John Hopoate: My son Will rise

"Sound, nothing spectacular" but "his best will come" was former international winger John Hopoate's early assessment of how his eldest son William was settling back into top grade football as a Parramatta Eel after he'd spent the two previous years as a Mormon missionary in south-east Queensland.

Hopoate will face the acid test at Brookvale Oval on Sunday against his old club Manly after trying to regain his groove in Parramatta's opening round victory against the New Zealand Warriors, and last week's 56-4 shellacking courtesy of defending premiers, Sydney Roosters. But Hopoate senior, who played for Manly, Wests Tigers, NSW and Australia, said fans were a little while off seeing the best of his boy who won a grand final with the Sea Eagles and represented the NSW Blues as a teenager.

"He's done as well as he could," said Hopoate senior. "We're only two games in and he's been sound but nothing spectacular. He's been away for two years and while some might say he has done nothing outstanding, Will has done his job. He just needs time. Anyone who thinks he's going to return from a two-year-break and perform miracles ... it just won't happen.

"Will was pretty fit when he came back from Queensland, he just needs to get his timing back in order. While that will come I know he's hoping it'll be sooner rather than later. He is working hard; doing a lot of extra things he didn't do before the missionary, like stretching. He's taking time out in the day to do extras that will improve him as a player ... he did everything that was asked of him at training [with Manly] but he's doing even more in his own time now."

Hopoate said he did not expect his son to be overly concerned about returning to Brookvale - aka ''The Fortress'' - even though some fans were furious that it was announced, virtually hours after the Sea Eagles won the 2011 grand final, that he'd joined Parramatta.

"It'll be a massive challenge for him, going back to the team he played for before he left, but, as I've said, that was two years ago and you'd think everyone has gone past that," he said. "He has to just worry about his own game and do what he can to help his team win.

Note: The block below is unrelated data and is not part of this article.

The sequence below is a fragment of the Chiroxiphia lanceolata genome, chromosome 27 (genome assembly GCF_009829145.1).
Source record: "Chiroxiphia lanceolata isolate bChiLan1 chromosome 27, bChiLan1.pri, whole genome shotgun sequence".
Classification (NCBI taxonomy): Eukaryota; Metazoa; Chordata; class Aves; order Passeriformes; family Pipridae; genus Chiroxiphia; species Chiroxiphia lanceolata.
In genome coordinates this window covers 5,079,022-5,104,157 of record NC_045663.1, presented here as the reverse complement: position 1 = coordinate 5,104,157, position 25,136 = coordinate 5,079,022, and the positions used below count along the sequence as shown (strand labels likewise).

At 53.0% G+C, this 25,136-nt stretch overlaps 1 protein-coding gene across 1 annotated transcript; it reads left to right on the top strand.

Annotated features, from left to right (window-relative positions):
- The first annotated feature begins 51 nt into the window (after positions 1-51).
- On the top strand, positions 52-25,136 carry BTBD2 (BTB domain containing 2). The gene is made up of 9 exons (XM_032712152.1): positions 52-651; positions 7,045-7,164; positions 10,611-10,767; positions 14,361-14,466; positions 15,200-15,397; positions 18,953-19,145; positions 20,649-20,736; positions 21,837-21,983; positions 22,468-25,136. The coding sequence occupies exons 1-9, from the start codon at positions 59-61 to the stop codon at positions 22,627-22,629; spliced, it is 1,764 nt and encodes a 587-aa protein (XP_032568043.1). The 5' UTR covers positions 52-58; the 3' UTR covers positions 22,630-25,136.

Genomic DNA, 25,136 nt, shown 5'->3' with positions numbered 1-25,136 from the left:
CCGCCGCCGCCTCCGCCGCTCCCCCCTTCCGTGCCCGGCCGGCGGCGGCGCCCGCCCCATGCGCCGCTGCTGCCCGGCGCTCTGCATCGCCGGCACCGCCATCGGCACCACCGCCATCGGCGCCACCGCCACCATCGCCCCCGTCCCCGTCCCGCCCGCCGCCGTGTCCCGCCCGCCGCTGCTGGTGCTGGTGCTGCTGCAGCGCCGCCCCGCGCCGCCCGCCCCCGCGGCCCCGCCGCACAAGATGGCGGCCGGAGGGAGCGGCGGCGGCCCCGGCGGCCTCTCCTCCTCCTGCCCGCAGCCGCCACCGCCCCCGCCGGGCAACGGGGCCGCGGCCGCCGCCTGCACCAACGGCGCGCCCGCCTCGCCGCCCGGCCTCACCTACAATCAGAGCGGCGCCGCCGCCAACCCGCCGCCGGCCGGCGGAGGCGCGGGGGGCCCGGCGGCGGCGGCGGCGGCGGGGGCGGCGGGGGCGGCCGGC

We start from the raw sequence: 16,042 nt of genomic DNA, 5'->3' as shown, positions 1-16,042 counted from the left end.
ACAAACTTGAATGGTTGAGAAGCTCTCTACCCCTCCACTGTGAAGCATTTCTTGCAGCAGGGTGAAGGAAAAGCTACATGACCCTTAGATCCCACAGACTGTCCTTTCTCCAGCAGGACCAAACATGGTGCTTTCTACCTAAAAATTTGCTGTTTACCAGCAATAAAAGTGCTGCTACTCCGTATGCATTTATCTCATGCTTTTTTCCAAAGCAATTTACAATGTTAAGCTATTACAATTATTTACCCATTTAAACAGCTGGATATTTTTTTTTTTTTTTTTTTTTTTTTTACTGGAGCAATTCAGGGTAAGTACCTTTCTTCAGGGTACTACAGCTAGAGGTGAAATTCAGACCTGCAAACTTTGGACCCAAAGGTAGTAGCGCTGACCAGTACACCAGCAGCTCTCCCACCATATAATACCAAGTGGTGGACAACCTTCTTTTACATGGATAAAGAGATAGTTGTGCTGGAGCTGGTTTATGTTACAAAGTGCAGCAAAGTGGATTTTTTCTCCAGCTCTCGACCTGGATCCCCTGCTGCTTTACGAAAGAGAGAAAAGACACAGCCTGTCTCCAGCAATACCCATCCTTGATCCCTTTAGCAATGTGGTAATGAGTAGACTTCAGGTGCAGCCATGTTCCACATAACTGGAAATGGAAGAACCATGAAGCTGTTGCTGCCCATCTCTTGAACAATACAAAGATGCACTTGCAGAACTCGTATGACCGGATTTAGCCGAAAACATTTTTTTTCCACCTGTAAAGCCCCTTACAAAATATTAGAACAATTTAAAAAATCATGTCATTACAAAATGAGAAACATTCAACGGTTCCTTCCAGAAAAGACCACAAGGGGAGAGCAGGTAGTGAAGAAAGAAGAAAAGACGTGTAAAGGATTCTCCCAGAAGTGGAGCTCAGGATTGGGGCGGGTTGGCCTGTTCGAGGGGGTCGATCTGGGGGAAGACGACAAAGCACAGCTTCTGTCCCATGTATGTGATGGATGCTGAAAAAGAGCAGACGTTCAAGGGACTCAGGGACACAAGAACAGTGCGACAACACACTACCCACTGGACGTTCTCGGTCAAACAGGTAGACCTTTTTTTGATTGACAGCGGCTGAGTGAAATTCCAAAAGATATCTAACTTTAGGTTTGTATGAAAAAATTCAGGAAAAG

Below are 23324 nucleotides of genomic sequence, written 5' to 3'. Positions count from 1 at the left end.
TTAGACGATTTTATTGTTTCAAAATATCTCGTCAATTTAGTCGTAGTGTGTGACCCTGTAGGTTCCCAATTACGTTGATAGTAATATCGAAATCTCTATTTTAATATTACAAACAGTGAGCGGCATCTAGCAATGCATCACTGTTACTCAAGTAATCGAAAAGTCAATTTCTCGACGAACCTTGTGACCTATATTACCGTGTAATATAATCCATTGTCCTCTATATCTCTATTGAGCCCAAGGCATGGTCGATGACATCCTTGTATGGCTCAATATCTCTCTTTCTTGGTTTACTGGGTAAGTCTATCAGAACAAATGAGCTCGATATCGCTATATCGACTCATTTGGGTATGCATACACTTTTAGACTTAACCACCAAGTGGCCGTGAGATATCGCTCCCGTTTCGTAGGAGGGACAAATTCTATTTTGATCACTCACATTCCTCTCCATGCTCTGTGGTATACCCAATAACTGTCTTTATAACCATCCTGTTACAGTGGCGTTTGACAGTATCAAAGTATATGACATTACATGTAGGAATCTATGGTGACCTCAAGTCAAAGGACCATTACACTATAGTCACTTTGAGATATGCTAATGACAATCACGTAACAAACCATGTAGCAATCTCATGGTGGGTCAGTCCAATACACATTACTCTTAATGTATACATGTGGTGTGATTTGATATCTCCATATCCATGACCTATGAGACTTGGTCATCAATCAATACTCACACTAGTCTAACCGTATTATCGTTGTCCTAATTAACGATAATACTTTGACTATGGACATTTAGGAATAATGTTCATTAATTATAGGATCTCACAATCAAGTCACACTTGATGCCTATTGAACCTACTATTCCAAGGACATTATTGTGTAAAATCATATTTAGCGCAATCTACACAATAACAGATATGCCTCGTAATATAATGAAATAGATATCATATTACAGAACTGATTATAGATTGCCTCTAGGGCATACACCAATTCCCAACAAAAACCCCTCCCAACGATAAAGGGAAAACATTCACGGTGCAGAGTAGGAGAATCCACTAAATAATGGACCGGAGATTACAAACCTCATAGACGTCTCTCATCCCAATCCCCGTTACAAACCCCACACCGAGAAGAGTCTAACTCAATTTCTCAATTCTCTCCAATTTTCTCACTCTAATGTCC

"I know what it's like to play against Manly as a former player and I think I speak on behalf of any player who has gone to another team, that of all the sides in the comp, that's the team you want to beat most of all. And William will be no different, he'll want to prove something and he'll want to play well for himself and Parramatta."

Hopoate, who held the Australian heavyweight boxing title after he retired from league, said his son's reputation was such he believed there'd be no need for him to take his old gloves to Sunday's game to protect him from any supporter who might still hold a grudge.

"I think they'll go easy on him," he said. "William's a bit like [former Australia and Queensland Origin captain] Darren Lockyer, not so much in status, but in being seen as too nice a guy to boo him. It was the same for Lockyer at the Brisbane Broncos, everyone hated the Broncos in Sydney but no one would boo Lockyer because he was too nice."

Will Hopoate's manager Tyran Smith admitted one of his main concerns was the star back had worked hard to summon the old magic as quickly as possible but realised it would not come instantly.

"There is a transition period and I can see him adjusting and getting on top of everything he has to," Smith said.

"He trains hard and they even had to try and slow him down at Parramatta because he tried to do too much. Will is a perfectionist, he knows where he was, and where he needs to be ... he has it mapped out to be better than when he left.

The story John Hopoate: My son Will rise first appeared on The Sydney Morning Herald.

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